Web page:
What steps can laypeople take to empower themselves in their search for news online? Are we forever at the mercy of Google’s search algorithms for the information we can access easily? How can people be more aware of what they are not seeing when they perform a search?

Knowing and checking your sources can help. Journalists have always been trained in this. Who is talking to me? Who pays their bills? Whenever you see information online, you have to check where it’s coming from. See who is writing it. You might see it on Google, but who supplies it to Google? Platforms have different ways of showing that information. Some are more transparent than others. It’s possible with a little bit of work to find that information. There are third parties that create badges of whether something is a good source or not. But then you have to decide how much trust to place in those third parties. We need to keep people informed about how they receive information. The way people learn how to inform themselves doesn’t start in college. It hopefully starts in childhood. In the old days, you would go to a newsstand and choose which paper to get, based on what your parents read or what teams you root for in a specific sport. Now, that is opaquer. You don’t pick a newspaper anymore, you click a link from one curation system. What makes you click that link is a more internalized process that we need to think about.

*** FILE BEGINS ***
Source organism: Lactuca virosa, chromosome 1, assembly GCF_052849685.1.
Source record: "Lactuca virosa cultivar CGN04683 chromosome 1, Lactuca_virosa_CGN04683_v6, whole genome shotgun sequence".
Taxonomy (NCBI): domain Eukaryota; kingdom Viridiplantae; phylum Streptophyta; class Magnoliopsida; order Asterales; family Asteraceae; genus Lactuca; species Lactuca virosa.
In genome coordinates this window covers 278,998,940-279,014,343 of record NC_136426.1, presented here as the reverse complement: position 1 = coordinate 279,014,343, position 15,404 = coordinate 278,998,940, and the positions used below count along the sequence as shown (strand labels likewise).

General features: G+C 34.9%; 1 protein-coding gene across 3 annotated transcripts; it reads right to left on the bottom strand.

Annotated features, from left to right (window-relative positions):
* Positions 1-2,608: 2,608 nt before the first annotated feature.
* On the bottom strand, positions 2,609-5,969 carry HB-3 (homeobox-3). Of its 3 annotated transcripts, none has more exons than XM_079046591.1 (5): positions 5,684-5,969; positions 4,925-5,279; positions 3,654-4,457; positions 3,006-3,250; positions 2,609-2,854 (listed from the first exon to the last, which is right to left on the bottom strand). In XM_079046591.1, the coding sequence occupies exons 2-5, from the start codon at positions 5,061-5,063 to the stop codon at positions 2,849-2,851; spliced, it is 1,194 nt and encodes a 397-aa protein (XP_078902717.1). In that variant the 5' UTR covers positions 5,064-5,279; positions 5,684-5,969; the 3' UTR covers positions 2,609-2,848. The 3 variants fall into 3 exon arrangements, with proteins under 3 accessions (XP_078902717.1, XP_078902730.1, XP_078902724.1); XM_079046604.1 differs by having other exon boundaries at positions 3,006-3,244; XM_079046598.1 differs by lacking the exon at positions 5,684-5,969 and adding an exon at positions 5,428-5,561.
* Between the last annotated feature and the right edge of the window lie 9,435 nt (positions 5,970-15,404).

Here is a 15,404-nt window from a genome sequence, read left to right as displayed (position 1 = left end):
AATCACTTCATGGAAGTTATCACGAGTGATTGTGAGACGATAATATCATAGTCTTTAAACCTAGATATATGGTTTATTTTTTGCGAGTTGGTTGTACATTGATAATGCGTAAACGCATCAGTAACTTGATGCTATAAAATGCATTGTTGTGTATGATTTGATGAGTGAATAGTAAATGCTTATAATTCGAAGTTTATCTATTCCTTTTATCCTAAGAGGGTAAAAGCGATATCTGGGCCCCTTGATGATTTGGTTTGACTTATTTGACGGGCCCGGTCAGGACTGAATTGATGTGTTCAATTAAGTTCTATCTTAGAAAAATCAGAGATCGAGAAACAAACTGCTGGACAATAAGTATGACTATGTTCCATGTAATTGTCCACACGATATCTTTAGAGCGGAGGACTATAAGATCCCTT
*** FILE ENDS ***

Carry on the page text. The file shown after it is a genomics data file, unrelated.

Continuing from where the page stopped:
So how do we combat this issue? How can we think critically when using online search engines?

The whole thing about websites and apps is that they want to make it as streamlined as possible. If you give a smartphone to a baby, the baby will know what to do with it. It’s designed to be easy to use. When it comes to information, particularly in this era of disinformation, there are political actors that rely on people not being properly informed. It’s bigger and faster now than it ever has been. We’re asking people to stop and think in an environment that is designed to be seamless and quick to use. How can we do this in a way that doesn’t completely throw away all of the technological improvements that we’ve made over the years? It’s a big question in how we view ourselves as a society. I found your name in the “About” Section of the fascinating Algorithm Tips Blog. It led me back to the page for the Computational Journalism Lab at Northwestern University. Can you tell me about what kind of work you did or still do with the Lab?